Customers may not always be right, but it doesn’t hurt to give them the benefit of the doubt, especially as businesses struggle to recover from the pandemic.
At the very least, you don’t want to call your customers liars.
Yet that’s basically what rental-car giant Hertz is telling a member of its Gold Plus rewards program after slapping him with a $400 charge for smoking in the car.
Sean Dungan, a professional photographer, recently dropped off a Hertz rental car at Boston’s Logan International Airport before flying back to Los Angeles.
A few days later, the bill arrived via email, including the smoking fee.
Here’s the thing: Dungan, 49, says he doesn’t smoke.
“I did a long time ago,” the Highland Park resident told me, “when I was maybe 22 or 23. Not since.”
He said no smokers joined him on his five-day business trip to the Boston area, and nobody lit up in the rental car. No cigs. No vaping. No weed. No stogies.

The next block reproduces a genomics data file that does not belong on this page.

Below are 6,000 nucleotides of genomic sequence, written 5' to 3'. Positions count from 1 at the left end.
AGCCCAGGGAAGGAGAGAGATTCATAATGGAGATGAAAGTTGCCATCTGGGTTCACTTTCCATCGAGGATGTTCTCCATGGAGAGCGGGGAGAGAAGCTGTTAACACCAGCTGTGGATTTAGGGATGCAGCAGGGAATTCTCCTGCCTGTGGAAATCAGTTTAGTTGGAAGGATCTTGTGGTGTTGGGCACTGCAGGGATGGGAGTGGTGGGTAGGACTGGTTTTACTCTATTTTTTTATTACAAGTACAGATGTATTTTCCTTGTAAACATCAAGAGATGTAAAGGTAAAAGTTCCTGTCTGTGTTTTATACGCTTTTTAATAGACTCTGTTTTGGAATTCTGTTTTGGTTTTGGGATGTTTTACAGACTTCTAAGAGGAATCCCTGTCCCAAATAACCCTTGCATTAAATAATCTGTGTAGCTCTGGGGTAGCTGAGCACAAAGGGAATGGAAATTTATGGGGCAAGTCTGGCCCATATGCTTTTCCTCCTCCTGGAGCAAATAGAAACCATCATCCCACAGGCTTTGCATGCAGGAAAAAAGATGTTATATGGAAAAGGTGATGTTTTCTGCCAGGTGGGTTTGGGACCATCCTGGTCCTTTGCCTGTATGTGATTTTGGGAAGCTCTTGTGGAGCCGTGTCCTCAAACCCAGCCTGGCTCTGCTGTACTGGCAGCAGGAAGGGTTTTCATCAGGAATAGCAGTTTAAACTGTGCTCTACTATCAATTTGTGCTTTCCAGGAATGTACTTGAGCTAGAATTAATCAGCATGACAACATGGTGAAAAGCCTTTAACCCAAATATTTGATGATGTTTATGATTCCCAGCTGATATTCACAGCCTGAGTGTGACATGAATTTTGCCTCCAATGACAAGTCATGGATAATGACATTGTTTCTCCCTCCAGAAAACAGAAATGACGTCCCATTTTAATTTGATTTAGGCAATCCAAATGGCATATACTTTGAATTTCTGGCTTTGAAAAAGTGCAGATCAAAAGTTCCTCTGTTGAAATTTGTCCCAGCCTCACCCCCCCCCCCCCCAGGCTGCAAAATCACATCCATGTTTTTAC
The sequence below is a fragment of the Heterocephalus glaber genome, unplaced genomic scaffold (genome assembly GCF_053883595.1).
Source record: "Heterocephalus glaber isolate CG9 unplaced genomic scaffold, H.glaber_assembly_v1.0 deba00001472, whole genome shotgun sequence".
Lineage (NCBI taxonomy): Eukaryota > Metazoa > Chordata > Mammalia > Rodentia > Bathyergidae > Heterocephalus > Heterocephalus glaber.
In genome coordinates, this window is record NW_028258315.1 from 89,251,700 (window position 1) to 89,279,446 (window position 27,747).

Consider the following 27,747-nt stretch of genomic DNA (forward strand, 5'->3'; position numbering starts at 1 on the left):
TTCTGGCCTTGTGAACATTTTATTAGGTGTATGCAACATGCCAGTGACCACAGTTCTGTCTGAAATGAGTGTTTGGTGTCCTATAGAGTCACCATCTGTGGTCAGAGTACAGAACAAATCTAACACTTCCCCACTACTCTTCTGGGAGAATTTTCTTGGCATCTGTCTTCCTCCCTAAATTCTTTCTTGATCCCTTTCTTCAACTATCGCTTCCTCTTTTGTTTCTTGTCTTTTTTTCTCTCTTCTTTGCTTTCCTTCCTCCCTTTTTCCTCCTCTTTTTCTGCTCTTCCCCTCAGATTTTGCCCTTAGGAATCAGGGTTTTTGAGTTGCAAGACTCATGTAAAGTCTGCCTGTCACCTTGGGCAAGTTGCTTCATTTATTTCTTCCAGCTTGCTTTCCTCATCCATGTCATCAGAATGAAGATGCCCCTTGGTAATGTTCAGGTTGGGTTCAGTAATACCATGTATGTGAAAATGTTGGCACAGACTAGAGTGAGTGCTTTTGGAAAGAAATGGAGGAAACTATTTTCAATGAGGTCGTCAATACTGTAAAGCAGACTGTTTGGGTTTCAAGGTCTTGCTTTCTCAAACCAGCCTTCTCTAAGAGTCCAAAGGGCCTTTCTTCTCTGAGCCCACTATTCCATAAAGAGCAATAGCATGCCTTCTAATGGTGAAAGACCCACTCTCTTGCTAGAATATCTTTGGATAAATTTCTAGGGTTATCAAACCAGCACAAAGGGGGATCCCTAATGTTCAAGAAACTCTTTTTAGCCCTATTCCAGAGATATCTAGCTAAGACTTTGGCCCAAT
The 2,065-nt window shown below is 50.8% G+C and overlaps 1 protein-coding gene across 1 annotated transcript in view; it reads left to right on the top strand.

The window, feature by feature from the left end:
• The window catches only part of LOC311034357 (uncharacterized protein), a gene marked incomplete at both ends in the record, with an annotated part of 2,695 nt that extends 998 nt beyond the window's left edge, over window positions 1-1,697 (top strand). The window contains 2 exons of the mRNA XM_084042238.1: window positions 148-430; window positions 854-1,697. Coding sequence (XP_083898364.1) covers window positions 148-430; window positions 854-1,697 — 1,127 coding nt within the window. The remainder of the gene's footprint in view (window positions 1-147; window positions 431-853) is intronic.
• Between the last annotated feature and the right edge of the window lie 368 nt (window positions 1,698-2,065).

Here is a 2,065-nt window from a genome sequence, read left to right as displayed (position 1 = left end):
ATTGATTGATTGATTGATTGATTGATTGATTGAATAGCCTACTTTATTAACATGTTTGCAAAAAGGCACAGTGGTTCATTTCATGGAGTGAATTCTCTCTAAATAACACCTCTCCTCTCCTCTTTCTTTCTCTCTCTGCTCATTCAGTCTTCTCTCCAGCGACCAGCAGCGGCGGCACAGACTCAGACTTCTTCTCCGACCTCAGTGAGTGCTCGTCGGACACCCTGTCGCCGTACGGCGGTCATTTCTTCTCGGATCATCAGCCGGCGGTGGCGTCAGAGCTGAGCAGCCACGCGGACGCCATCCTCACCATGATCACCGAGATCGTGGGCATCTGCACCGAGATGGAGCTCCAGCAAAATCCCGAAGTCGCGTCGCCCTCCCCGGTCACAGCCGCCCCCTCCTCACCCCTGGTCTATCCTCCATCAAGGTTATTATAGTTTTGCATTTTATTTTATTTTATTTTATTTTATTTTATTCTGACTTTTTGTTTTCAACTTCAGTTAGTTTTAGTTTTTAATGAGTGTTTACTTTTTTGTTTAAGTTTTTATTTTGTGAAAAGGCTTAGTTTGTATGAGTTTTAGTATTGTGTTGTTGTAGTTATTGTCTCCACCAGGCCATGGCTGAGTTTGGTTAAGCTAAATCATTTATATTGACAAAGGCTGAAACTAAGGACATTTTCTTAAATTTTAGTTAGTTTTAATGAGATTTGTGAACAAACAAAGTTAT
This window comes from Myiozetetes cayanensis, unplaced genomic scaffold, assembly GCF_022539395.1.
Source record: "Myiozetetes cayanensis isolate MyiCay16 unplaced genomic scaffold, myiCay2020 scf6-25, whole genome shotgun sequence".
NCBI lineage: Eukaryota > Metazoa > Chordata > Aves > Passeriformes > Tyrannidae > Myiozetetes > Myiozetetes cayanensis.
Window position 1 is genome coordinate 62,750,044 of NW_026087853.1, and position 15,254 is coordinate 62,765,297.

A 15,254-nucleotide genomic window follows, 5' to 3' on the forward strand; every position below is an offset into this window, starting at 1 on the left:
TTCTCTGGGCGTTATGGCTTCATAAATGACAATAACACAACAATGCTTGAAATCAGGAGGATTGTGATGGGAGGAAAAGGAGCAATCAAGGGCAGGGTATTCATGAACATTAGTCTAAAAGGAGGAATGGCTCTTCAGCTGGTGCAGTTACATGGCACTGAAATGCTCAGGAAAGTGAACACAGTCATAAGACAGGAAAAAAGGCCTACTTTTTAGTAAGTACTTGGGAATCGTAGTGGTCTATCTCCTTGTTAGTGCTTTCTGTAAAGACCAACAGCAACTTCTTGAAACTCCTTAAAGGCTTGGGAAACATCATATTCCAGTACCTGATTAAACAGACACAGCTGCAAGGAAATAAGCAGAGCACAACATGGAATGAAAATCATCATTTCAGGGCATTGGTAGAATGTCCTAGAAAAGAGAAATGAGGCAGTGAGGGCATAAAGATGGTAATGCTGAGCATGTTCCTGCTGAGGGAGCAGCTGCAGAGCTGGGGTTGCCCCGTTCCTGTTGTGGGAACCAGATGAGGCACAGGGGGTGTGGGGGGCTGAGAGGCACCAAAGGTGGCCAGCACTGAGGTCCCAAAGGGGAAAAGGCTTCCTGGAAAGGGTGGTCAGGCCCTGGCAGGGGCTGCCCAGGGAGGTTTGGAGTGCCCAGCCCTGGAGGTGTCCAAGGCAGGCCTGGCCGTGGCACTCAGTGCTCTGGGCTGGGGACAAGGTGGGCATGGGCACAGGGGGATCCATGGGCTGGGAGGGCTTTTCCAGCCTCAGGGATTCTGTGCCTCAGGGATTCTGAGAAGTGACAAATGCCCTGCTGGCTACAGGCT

“I was the only person in the car,” Dungan said. “I don’t smoke.”
So he called Hertz, which also owns the Dollar and Thrifty brands, battled his way through the company’s automated phone system and reached a service rep. “I just assumed a mistake had been made.”
Not as far as Hertz was concerned.
“Everybody I spoke with at the company said they wouldn’t reverse the charge,” Dungan recalled. “They all said that after I dropped off the car, a Hertz employee smelled cigarette smoke and that he corroborated it with another employee.”
I asked Dungan if there were any cigarette butts reported in the ashtray.
Were there any ashes reported on the seats or carpets?
So it was a couple of workers saying they thought someone had smoked in the vehicle without any physical proof?
“Yes, that’s it.”
Not exactly an open-and-shut case.